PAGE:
Diversity, Inclusion and Equity, Public Health

Nothing radical about our Inclusive Excellence Action Plan (IEAP)

March 28, 2022 |3:34 min read

A comprehensive plan to achieve inclusive excellence

A recent op-ed criticized our school’s Inclusive Excellence Action Plan (IEAP) and suggested that it is reflective of an “illiberal” liberal trend that has overtaken universities, including UNC-Chapel Hill, and that threatens freedom of expression.

Our plan is not a liberal plan nor a conservative plan, Democratic nor Republican plan. We welcome all points of view in the Gillings School. Over the years, we have invited people with diverse perspectives to speak. We do not inhibit anyone’s freedom of expression. Our IEAP is solidly a public health plan to overcome inequities in health and health care in North Carolina, the U.S. and around the world, in keeping with our school’s mission.

After decades of rigorous study and volumes of data, we know that many health and health care inequities have their roots in structural racism. We will not bring about transformative changes in health and health care for all people without addressing those inequities. We will not succeed without attending also to our own lived experiences, beliefs and biases. This recognition now undergirds the work of government, non-profits, corporations and universities in the U.S. and many other countries.

Transforming institutions to achieve equity

Our institutions – including those of higher education, health care, and others – will not become more diverse and inclusive unless we subject ourselves to learning, truth-telling and introspection. We must look at the past with an eye to the future. That requires training. It is not radical that we expect our people to participate in eight hours of training per year. More and more institutions require such training, although they may not specify numbers of hours.

Our promotions process in the Gillings School is among the most rigorous anywhere, and we ask every faculty member going up for promotion to include a paragraph about how they have contributed to inclusive excellence. This is one of many factors considered, including the strongest evidence of outstanding research, teaching and practice and service. Our tenure guidelines were subjected to comprehensive university review after review within our school.

Public health has a special obligation to address diversity, equity and inclusion – inclusive excellence. The word excellence conveys that we are not sacrificing quality to achieve inclusion. They are interconnected. Our accrediting body expects us to report on these issues. As explained in the July 2021 updated version of our Inclusive Excellence Action Plan:

In 2016, the Council on Education for Public Health (CEPH), the accrediting body for schools and programs of public health, released a new set of core competencies that identify structural racism, health disparities, and community engagement as central components of public health professional education. These guidelines require that students be able to discuss racism, structural bias, and health inequities at multiple levels of influence; describe the importance of cultural competence in public health; and apply an awareness of cultural values and practices to public health efforts (IEAP, p.7).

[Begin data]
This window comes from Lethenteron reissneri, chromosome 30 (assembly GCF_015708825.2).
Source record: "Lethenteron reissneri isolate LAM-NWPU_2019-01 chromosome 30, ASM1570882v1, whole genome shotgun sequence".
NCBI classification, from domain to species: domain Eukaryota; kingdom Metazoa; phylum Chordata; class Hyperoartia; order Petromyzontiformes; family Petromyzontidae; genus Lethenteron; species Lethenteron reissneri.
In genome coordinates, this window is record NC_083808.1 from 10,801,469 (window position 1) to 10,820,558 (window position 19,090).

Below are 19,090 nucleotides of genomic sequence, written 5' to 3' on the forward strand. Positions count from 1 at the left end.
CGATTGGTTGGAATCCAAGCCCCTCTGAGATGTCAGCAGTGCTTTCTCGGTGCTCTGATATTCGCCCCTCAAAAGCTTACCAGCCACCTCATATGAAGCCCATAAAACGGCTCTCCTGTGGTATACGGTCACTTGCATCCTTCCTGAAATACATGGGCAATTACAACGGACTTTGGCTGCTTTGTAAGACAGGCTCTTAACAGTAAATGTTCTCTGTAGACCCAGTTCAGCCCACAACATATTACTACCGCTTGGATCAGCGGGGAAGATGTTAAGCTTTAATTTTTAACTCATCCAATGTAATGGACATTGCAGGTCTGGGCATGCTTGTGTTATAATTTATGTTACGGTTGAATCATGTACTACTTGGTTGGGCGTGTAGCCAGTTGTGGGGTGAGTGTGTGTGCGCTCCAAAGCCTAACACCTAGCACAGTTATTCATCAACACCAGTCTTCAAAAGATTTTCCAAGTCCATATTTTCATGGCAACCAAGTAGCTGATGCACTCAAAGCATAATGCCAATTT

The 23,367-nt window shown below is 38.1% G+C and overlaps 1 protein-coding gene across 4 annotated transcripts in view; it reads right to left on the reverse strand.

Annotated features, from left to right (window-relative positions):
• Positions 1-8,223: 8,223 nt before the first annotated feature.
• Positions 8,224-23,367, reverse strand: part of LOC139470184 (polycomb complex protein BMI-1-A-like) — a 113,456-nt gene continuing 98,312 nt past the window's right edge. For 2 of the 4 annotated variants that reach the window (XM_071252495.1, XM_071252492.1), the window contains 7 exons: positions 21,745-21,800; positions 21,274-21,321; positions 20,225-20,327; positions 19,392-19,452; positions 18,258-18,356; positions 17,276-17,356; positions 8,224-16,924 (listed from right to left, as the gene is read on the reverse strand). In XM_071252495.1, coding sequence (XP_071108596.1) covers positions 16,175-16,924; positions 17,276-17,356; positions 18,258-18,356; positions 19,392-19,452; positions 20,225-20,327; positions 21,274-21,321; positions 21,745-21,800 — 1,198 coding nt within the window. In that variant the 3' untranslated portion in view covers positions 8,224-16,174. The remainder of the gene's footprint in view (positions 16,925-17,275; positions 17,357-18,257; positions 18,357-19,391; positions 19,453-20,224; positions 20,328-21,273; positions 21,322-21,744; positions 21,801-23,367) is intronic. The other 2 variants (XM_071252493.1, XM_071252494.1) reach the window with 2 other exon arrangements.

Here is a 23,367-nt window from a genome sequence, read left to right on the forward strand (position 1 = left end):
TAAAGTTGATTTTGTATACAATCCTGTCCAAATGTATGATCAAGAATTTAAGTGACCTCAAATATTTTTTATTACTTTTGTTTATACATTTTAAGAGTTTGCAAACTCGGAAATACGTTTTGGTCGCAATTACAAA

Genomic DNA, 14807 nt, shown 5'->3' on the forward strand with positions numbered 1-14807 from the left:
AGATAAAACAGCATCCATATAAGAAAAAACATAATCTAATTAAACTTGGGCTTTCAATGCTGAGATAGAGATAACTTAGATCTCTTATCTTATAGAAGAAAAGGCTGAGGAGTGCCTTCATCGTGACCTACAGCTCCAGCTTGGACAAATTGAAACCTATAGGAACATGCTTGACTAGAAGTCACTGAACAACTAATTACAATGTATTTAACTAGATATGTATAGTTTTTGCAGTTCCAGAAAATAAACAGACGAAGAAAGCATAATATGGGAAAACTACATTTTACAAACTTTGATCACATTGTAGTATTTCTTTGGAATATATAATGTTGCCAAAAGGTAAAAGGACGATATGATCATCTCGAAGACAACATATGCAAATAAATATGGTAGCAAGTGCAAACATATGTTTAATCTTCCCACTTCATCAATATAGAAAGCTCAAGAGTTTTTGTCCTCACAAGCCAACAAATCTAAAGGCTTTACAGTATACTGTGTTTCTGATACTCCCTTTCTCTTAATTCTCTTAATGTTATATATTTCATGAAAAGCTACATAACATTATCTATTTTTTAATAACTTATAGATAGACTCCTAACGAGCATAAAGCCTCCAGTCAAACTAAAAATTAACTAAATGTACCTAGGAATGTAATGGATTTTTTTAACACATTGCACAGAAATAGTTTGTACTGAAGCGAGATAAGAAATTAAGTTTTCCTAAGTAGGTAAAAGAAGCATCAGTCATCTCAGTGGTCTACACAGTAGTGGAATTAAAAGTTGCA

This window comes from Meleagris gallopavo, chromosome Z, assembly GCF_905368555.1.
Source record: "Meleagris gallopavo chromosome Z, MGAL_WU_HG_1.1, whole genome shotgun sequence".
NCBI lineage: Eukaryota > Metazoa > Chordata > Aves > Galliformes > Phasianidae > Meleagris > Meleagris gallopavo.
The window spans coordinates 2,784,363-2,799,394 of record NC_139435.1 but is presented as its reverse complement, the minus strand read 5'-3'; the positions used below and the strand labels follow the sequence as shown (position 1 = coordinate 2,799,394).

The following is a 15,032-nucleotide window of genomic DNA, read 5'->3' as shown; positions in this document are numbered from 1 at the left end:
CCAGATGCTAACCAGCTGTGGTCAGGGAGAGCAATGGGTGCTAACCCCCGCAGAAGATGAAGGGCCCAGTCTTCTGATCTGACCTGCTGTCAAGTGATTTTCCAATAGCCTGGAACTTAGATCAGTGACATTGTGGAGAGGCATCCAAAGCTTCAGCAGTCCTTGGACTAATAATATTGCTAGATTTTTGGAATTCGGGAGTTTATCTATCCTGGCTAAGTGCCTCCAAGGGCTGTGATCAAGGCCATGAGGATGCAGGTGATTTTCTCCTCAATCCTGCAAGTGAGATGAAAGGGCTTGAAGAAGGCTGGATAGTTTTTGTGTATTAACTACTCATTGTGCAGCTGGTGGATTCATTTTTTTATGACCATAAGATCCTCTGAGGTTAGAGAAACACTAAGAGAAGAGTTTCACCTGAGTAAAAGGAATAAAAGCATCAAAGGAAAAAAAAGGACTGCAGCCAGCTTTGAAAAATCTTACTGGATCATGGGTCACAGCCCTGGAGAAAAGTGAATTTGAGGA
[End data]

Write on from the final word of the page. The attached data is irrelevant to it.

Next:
The Gillings School adopted our IEAP based on the strong support of – indeed the demands – of our own community, including faculty, students, staff, alumni and some members of our boards.

Consider the data

Since the U.S. (and N.C.) began documenting it, our state and nation have recorded profound disparities in health outcomes between white and Black people. (See most recent America’s Health Rankings latest Health Disparities Report.) With COVID-19, disparities intensified. Gillings School researchers have themselves documented these disparities extensively, as have researchers at other schools of public health. This documentation includes strong evidence of the cumulative and compounding deleterious health effects of the many forms of racism Black people confront in the U.S. The Association of Schools and Programs of Public Health (ASPPH), in recognition of this data-based reality, formally declared racism a public health crisis in 2020, as did the American Public Health Association (APHA).

I stand behind our plan. Our plan and our work around inclusive excellence are of the highest quality. For the past three years, we have been recognized with Higher Education Excellence in Diversity (HEED) Awards. We are leaders within our association of schools and programs of public health. Our peer-reviewed scholarship on health inequities is published in some of the most prestigious journals. Our students are clamoring for leadership in this area, and they drove our developing an MPH concentration on Health Equity, Social Justice and Human Rights. A leading global research university should also lead in inclusive excellence.

Acknowledgment: Thanks to Elizabeth French, MA, associate dean for strategic initiatives,  for her contributions to this post.
Banner photo by Noah Silliman on Unsplash

Want to leave a comment or contact us?
The views expressed in this blog are Barbara Rimer’s alone and do not represent the views and policies of The University of North Carolina or the Gillings School.